Posted: April 21, 2010
Contact: Doug Anderson, email@example.com, 651-201-1426
Patrick Johns, president of Anoka-Ramsey Community College, today was appointed president of Lake Superior College in Duluth by the Minnesota State Colleges and Universities Board of Trustees.
Johns, 56, has been president of Anoka-Ramsey Community College in Coon Rapids and Cambridge since 1991. His new appointment takes effect July 1.
Chancellor James H. McCormick said: “Pat Johns has strong ties to Duluth, and he is an outstanding leader. I fully expect that his impressive track record as a system president will continue at Lake Superior College.”
Ruth Grendahl, vice chair of the Board of Trustees and chair of the board’s Human Resources Committee, said: “President-elect Johns was selected from a group of outstanding candidates. The board will continue to draw on his knowledge and leadership skills to benefit Lake Superior College and the system as a whole.”
Johns said: “My commitment to Lake Superior College runs deep. I will work very hard with you to make Lake Superior College the most outstanding institution that serves our students and the community in the best way we possibly can.”
Before serving as president of Anoka-Ramsey Community College, Johns was interim president, executive dean and acting financial aid director at the college. He also has been dean of academic affairs at Minnesota West Community and Technical College; dean at Riverland Community College; and financial aid director, counselor, recruitment coordinator and an adjunct instructor at Mesabi Range Community and Technical College. Johns was assistant men’s basketball coach at the University of Minnesota Duluth. He holds bachelor’s degrees in history and psychology from the University of Minnesota Duluth, a master’s degree in guidance and counseling from the University of Wisconsin-Superior, and a doctorate in educational administration and adult and higher education from the University of South Dakota.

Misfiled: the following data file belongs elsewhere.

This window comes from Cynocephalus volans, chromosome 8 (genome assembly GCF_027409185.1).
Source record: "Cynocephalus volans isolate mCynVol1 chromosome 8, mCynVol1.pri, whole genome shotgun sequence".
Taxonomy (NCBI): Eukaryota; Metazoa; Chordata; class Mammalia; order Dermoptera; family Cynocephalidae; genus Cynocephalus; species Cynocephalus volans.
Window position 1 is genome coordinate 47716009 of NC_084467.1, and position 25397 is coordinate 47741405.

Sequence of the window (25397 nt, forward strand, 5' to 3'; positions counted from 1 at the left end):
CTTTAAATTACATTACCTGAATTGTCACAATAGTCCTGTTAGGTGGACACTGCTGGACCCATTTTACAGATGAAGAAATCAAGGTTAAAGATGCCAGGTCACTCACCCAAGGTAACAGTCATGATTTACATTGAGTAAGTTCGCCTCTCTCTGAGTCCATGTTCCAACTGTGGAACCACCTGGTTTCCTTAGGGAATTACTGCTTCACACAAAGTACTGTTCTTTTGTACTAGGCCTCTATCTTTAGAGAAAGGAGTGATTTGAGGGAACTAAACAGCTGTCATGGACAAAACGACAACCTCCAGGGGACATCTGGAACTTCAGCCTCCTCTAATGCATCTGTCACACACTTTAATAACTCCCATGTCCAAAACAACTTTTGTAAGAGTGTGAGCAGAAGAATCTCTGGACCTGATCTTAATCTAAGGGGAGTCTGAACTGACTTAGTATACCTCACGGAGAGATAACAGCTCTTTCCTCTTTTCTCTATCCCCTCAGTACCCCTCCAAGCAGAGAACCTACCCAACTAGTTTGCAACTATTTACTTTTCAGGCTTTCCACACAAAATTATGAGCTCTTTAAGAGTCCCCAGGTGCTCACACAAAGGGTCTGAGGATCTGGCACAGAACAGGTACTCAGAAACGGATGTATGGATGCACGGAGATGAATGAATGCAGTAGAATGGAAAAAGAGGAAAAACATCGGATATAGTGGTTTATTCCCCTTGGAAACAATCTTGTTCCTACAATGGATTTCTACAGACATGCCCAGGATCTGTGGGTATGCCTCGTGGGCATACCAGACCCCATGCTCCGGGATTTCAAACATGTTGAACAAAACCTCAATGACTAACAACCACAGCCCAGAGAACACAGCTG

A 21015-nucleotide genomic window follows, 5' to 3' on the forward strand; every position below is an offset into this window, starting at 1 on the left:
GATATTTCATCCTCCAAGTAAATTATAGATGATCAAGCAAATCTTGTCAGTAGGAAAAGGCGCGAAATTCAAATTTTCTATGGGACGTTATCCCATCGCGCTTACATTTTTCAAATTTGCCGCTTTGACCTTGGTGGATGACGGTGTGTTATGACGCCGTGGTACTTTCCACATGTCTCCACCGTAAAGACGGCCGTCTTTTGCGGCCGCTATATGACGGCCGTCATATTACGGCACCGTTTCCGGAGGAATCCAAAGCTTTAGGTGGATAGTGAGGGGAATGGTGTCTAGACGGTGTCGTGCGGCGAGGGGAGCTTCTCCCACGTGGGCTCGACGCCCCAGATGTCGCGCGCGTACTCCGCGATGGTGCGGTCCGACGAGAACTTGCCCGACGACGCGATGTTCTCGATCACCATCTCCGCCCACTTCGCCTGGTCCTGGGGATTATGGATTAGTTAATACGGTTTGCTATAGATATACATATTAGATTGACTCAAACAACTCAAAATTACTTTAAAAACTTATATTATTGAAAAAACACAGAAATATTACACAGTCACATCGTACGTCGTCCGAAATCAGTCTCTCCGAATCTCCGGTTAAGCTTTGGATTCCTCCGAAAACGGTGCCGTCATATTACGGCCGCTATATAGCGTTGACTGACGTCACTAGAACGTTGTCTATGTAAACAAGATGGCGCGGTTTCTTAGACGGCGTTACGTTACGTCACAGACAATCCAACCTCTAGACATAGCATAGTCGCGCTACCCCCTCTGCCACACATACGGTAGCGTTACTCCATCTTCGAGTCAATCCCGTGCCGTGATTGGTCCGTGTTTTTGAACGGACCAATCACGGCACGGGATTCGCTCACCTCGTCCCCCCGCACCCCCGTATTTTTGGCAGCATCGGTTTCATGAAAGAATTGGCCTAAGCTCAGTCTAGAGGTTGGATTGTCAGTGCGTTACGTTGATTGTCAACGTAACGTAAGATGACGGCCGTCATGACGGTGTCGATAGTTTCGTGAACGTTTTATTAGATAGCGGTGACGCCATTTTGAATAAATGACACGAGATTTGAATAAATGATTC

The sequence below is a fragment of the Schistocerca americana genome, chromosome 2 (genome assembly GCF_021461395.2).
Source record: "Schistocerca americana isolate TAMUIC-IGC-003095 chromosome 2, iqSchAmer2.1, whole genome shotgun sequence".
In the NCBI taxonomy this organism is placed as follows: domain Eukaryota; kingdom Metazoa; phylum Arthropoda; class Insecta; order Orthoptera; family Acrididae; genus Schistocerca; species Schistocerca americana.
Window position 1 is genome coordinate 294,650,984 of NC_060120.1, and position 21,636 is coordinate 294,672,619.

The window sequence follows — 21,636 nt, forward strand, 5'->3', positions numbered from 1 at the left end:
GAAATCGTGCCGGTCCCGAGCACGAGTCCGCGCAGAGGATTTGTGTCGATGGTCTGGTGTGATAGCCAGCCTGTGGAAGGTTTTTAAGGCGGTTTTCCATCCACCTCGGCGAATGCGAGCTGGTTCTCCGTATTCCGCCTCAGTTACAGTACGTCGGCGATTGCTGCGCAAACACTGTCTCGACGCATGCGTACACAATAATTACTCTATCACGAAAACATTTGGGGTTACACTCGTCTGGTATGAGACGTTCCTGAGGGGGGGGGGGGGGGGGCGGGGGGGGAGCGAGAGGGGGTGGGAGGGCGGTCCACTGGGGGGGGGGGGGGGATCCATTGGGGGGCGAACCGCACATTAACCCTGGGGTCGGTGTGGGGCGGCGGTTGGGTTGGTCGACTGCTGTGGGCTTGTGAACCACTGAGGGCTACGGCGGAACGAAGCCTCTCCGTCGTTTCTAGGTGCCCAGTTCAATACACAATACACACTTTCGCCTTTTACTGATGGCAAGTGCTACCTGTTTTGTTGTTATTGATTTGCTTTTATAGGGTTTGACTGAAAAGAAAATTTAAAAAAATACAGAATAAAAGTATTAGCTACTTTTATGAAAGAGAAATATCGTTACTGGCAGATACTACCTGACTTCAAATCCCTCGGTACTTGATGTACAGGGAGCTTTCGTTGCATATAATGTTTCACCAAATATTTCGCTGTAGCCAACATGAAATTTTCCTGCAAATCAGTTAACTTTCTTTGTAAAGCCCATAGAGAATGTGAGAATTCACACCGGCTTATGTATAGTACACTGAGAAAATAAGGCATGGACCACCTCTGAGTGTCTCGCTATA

Johns will replace Kathleen Nelson, who is retiring. The process of replacing Johns at Anoka-Ramsey Community College is expected to begin soon.
Lake Superior College, which has more than 5,500 students enrolled this spring semester, is northeastern Minnesota’s largest two-year college. The college provides a wide range of programs and services, including liberal arts and science courses for transfer, technical programs intended to provide occupational skills, continuing education, and customized training for business and industry. The college is also a leader in Internet-delivered courses and programs in Minnesota.
Minnesota's 31 state community and technical colleges, and universities serve more than 430,000 students across the state.